Canonical issues are "fixed" when no inaccessible urls are indexed, when non-existent pages are removed from the index, and when pages are ranked properly. Google periodically hides some things, which of course is no solution to anything.
Just got a different set of data on 72 (not better or worse, just different), so perhaps it is in significant flux right this minute.
I hope those are not the shape of things to come. If so, looks like it's time to break out the check book and buy a boat load of links because those who have are ranking very nicely on that DC.
For me I would say exactly the opposite. 18.104.22.168 is less about in bound links than the majority of current DCs SERPS in our niche. Looking at the first two results pages (prefs set to 10 per page) and I see most of the sites of the major companies in our field listed there with very few that I would not expect to see.
There is one page that I did not expect to see and that is on a secondary site of ours. It has just one link to it when I search <link:url> but it is relatively highly optimised on page, semantically rich and only has links out to relevant sites. This site has not been in the 1000 for our main target search term since Florida but has now appeared at #20 for that term on 22.214.171.124.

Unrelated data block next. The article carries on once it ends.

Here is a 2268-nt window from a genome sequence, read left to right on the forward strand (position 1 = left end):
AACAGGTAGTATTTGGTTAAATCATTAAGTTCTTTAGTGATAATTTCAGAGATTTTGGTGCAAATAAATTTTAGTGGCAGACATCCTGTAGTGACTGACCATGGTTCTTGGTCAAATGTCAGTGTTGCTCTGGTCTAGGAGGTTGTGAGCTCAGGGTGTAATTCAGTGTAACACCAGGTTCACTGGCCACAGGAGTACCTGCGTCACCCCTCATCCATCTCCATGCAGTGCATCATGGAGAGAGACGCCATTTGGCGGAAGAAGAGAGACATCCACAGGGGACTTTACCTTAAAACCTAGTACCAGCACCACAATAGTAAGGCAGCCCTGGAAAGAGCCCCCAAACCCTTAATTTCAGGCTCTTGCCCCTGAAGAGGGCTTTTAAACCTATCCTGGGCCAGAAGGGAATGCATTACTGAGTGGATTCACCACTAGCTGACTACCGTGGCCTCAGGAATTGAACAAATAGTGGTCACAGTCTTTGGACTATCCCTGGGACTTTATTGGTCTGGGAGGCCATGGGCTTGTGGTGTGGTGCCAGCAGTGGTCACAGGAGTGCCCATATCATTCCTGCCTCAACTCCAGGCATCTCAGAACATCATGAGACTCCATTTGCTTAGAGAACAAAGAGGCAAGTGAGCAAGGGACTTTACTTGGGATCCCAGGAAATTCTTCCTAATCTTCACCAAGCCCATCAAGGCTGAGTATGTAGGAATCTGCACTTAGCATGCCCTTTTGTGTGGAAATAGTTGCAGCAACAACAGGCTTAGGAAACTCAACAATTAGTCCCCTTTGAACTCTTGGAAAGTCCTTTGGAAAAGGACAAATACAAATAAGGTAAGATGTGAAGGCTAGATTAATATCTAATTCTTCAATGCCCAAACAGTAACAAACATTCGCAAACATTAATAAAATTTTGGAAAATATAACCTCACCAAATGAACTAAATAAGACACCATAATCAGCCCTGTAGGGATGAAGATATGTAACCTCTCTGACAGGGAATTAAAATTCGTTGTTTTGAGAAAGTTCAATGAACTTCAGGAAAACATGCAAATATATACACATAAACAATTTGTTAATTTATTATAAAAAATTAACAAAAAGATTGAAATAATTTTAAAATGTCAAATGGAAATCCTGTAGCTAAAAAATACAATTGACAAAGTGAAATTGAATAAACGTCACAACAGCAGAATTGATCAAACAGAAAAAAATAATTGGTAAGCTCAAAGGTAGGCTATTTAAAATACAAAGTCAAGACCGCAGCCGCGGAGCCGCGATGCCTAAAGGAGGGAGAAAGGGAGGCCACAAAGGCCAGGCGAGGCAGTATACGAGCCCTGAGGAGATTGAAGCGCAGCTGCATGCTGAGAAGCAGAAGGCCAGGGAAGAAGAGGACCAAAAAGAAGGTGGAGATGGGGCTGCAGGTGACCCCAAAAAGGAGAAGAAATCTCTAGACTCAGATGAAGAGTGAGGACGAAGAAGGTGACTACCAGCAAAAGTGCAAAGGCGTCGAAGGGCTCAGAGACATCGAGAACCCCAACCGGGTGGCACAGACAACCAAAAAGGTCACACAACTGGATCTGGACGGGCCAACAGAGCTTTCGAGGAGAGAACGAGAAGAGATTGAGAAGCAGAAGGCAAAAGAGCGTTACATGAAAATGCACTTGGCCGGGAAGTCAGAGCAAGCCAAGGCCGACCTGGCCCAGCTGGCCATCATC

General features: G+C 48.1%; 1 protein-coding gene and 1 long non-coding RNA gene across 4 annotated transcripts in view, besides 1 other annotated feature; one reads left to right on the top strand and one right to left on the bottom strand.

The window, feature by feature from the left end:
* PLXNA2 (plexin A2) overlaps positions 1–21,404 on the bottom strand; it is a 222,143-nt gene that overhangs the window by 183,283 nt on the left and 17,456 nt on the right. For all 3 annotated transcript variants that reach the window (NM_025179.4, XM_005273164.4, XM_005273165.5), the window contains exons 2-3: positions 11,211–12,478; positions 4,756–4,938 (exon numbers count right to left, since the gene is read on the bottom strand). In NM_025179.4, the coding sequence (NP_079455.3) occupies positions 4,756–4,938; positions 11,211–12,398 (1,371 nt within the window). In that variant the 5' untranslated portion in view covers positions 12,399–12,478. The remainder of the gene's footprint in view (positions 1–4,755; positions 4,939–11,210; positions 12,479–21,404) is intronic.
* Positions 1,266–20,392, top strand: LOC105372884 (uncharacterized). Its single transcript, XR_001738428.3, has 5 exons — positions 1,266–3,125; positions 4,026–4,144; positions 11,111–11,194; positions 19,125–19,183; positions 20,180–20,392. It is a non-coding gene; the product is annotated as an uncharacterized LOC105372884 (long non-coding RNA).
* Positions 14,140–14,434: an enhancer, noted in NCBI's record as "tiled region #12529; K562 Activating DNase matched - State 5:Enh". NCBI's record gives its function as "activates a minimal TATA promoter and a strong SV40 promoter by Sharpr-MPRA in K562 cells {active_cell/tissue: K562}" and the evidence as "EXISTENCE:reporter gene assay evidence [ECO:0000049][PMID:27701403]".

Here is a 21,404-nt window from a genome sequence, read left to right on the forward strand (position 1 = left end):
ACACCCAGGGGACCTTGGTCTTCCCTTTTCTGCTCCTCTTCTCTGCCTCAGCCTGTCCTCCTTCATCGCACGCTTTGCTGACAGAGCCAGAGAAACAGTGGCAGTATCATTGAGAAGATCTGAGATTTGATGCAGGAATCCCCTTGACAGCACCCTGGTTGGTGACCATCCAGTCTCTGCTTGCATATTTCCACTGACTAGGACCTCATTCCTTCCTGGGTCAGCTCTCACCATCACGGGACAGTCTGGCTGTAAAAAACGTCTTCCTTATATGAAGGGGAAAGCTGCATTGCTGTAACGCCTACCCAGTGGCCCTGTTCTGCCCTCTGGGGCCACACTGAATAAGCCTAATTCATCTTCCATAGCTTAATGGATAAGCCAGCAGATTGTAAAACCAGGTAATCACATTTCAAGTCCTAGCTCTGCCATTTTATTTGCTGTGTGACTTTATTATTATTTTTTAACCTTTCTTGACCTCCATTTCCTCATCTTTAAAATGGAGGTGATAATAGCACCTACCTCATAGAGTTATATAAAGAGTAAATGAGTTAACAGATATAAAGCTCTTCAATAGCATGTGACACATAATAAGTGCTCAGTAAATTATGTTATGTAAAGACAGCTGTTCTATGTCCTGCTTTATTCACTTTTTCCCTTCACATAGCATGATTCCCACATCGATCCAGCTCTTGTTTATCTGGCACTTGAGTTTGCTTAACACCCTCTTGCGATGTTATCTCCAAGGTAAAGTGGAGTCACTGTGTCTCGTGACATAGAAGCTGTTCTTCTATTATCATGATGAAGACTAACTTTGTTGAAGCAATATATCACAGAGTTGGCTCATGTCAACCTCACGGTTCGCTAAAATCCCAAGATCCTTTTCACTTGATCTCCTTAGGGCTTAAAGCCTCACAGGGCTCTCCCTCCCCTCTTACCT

FWIW IMHO I would therefore say that 126.96.36.199 is a subtle shift away from off page factors (such as inbound links) and more towards on page factors such as relevance, semantic richness and outbound link relevance (link text using that term to an offsite page on that topic).
Anyone tried a site: search on 188.8.131.52?
It seems to still be showing a fraction of actual pages!
Absolutely - if you're talking about pages displayed - on us it's only 127 pages - 2 weeks ago we went to 258k.
And per my previous email, I'm seeing some of the DC's returning huge supplementals listings again -but i see no one else if reporting this - strange because it looks widespread.
As of today, it is returning only 900 results, but they are still not "exact match" returns and there are very many, very old, supplemental results in the list.
For some searches the old supplementals (from Jan 2005 etc) are gone; but for others some newer supplementals (cache January 2006 (and some from April 2006!)) have appeared.
As before the results are very wierd.